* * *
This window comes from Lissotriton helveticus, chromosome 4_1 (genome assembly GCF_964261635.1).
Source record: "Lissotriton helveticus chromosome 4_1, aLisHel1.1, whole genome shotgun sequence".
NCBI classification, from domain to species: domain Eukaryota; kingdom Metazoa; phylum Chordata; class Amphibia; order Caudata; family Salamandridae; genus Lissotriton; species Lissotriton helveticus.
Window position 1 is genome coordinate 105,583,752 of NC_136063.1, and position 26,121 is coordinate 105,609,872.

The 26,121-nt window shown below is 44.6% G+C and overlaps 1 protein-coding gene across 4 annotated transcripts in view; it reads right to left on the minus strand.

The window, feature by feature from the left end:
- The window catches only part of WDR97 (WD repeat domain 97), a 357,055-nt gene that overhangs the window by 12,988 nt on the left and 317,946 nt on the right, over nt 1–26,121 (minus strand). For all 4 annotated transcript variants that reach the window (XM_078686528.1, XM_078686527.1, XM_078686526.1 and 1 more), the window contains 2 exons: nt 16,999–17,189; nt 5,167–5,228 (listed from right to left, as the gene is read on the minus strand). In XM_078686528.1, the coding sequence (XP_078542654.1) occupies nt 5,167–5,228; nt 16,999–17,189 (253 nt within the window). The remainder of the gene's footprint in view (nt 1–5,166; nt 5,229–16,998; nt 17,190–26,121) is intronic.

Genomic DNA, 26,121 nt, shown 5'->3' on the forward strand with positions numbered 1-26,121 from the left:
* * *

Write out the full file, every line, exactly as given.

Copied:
This window comes from Lissotriton helveticus, chromosome 4_1 (genome assembly GCF_964261635.1).
Source record: "Lissotriton helveticus chromosome 4_1, aLisHel1.1, whole genome shotgun sequence".
NCBI classification, from domain to species: domain Eukaryota; kingdom Metazoa; phylum Chordata; class Amphibia; order Caudata; family Salamandridae; genus Lissotriton; species Lissotriton helveticus.
Window position 1 is genome coordinate 105,583,752 of NC_136063.1, and position 26,121 is coordinate 105,609,872.

The 26,121-nt window shown below is 44.6% G+C and overlaps 1 protein-coding gene across 4 annotated transcripts in view; it reads right to left on the minus strand.

The window, feature by feature from the left end:
- The window catches only part of WDR97 (WD repeat domain 97), a 357,055-nt gene that overhangs the window by 12,988 nt on the left and 317,946 nt on the right, over nt 1–26,121 (minus strand). For all 4 annotated transcript variants that reach the window (XM_078686528.1, XM_078686527.1, XM_078686526.1 and 1 more), the window contains 2 exons: nt 16,999–17,189; nt 5,167–5,228 (listed from right to left, as the gene is read on the minus strand). In XM_078686528.1, the coding sequence (XP_078542654.1) occupies nt 5,167–5,228; nt 16,999–17,189 (253 nt within the window). The remainder of the gene's footprint in view (nt 1–5,166; nt 5,229–16,998; nt 17,190–26,121) is intronic.

Genomic DNA, 26,121 nt, shown 5'->3' on the forward strand with positions numbered 1-26,121 from the left: